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What is geothermics?

The term ‘geothermics’ refers to a series of techniques used to extract heat from the Earth for heating or energy production. By extension, it also includes systems designed to provide cooling by dissipating heat into the Earth. 

Geothermics relies on the Earth as a source of heat at a global scale.

There are different types of geothermal systems, which are classified according to either the depth or temperature of the heat reservoir. This website identifies the following categories: 

The first two categories include geothermal systems that make indirect use of the Earth's heat. At these shallower depths, the thermal output is not high enough to directly heat a building or generate energy. This means a heat pump must be used on the surface, in order to provide the building with the energy required for heating or cooling. The 3rd category of geothermal system, on the other hand, can make direct use of the Earth's heat in order to provide district heating or generate energy using a turbine.

The depth of the system depends on the thermal output required, on the area available at the surface, and on the Earth's geothermal characteristics in the area. The depths given above for each category may therefore vary widely, depending on the system.

The following table presents an overview of the various categories and their characteristics in terms of extraction depth, temperature, and uses.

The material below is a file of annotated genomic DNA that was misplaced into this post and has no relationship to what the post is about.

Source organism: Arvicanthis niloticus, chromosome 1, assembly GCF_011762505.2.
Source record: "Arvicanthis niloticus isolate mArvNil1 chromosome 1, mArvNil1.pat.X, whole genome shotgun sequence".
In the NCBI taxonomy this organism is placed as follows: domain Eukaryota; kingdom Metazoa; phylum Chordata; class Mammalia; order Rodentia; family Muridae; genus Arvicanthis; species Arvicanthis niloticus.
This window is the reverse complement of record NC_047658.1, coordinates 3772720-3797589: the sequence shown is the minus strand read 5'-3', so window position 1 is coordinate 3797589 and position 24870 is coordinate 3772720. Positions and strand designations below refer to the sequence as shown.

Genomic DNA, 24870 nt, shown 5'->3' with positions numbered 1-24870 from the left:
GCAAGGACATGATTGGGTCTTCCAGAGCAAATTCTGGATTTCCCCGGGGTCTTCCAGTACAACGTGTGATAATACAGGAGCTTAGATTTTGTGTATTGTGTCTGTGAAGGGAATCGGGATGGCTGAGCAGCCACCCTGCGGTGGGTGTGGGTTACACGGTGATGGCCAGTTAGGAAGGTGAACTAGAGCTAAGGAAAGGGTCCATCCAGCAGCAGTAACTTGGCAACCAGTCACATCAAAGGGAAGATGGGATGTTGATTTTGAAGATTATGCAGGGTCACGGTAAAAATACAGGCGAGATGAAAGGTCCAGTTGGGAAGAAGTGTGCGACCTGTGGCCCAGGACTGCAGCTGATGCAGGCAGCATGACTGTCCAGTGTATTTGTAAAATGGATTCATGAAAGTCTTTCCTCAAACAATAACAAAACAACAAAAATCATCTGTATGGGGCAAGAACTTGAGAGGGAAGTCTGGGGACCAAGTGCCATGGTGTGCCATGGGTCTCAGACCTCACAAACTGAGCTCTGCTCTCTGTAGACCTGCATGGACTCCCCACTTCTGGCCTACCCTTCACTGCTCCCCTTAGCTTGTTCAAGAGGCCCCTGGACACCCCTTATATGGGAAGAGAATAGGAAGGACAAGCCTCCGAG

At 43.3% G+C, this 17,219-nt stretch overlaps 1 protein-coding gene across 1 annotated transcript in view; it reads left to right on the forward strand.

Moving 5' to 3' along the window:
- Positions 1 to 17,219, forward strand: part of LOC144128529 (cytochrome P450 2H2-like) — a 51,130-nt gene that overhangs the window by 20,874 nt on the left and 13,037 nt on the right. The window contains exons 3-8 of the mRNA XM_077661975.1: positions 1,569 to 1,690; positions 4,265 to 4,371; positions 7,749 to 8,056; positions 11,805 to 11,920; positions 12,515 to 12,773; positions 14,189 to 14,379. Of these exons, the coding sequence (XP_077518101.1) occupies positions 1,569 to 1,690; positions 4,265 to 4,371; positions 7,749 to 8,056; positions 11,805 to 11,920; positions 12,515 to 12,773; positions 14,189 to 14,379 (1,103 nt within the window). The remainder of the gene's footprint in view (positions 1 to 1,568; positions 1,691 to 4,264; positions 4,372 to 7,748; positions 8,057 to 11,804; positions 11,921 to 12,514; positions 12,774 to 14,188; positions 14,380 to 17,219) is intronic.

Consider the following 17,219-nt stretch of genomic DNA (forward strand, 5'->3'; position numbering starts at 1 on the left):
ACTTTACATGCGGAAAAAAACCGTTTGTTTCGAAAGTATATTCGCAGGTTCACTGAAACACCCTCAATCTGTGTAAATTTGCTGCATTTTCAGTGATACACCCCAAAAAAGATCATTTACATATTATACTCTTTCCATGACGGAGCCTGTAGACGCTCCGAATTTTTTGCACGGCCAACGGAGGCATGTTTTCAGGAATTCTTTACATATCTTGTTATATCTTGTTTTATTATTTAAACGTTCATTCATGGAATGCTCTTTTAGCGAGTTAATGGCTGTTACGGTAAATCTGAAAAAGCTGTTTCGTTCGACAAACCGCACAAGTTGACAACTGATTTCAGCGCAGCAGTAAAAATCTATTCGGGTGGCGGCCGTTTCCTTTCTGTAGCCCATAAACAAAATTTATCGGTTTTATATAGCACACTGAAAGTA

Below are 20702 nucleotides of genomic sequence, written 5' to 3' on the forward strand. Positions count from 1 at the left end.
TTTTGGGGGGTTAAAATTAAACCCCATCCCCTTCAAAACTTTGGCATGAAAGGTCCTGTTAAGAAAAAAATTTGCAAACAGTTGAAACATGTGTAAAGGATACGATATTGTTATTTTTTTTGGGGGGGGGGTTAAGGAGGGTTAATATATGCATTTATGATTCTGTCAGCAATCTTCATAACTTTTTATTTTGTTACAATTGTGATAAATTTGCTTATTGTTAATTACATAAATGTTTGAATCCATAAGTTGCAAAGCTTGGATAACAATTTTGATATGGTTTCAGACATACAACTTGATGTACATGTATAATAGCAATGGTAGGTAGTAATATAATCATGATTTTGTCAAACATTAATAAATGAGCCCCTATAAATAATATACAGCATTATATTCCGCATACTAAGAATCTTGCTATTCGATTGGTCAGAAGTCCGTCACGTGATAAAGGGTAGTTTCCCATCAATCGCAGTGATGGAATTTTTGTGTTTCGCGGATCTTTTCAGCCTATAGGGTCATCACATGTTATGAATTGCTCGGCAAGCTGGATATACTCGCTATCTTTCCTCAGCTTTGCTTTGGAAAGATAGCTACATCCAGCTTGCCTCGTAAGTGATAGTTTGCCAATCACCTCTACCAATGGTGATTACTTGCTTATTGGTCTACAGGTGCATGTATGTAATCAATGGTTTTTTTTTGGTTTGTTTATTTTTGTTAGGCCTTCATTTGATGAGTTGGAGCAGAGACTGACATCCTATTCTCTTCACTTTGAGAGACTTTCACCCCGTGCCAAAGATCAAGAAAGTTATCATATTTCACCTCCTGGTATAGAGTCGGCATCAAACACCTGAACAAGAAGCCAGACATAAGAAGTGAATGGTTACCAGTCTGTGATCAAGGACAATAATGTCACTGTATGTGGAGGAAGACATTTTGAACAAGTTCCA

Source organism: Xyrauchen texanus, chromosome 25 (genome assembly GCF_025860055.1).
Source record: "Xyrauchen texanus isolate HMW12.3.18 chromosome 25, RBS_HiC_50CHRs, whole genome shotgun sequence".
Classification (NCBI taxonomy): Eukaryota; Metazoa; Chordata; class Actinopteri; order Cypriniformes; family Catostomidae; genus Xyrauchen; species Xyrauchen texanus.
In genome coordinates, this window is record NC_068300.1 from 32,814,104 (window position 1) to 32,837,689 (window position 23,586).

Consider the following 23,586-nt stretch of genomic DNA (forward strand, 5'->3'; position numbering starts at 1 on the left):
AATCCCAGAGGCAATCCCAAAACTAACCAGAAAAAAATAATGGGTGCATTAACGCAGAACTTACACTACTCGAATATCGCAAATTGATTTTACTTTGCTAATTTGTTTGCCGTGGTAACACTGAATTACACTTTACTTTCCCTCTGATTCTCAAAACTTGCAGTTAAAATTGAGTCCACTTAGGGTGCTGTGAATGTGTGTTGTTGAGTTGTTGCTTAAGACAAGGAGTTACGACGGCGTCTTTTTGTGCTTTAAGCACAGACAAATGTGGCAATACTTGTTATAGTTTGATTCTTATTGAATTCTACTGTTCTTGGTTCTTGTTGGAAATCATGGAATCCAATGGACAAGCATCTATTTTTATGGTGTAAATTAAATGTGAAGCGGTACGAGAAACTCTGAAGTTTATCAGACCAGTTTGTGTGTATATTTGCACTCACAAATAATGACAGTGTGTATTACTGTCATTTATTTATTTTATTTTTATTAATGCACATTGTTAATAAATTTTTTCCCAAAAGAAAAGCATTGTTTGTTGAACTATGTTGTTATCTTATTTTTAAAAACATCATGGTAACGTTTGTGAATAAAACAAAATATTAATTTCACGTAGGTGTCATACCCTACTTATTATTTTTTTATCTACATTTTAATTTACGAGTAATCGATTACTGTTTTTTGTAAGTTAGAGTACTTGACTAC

Cctegories of geothermal systems
Categories of geothermal systems
Category Depth Temperature Enthalpy Types Soil/rock Water present Uses
Category I 1 – 5 metres -10 °C – 25 °C Very low energy Horizontal loop fields and heat baskets Soft soil Water not recommended Climate control (heating and/or cooling) of buildings – domestic hot water
Category II – Closed systems 10 – 30 metres 0°C – 25 °C Very low energy Energy piles and other geostructures Soft soil Water not essential Climate control (heating and/or cooling) of buildings – domestic hot water
Category II – Closed systems 50 – 30 metres 0°C – 25 °C Very low energy Vertical loop fields Soft soil or porous rock Water not essential Climate control (heating and/or cooling) of buildings – domestic hot water
Category II – Open systems 10 – 100 metres 0°C – 25 °C Very low energy Geothermal wells (pumping wells) Saturated permeable subsoil (aquifer) Aquifer Climate control (heating and/or cooling) of buildings – domestic hot water
Category III 1,000 – 2,000 metres 50 – 100 °C Low energy Geothermal wells (pumping wells) Porous or fractured rock Hot water High-temperature heating
Category III 4,000 – 5,000 metres 100 – 200 °C Intermediate energy Geothermal wells (pumping wells) Fractured rock Hot water or steam Industrial applications or energy production
Category III 1,500 – 3,000 metres 200+ °C High energy Pumping wells / steam wells Fractured rock Steam Energy production

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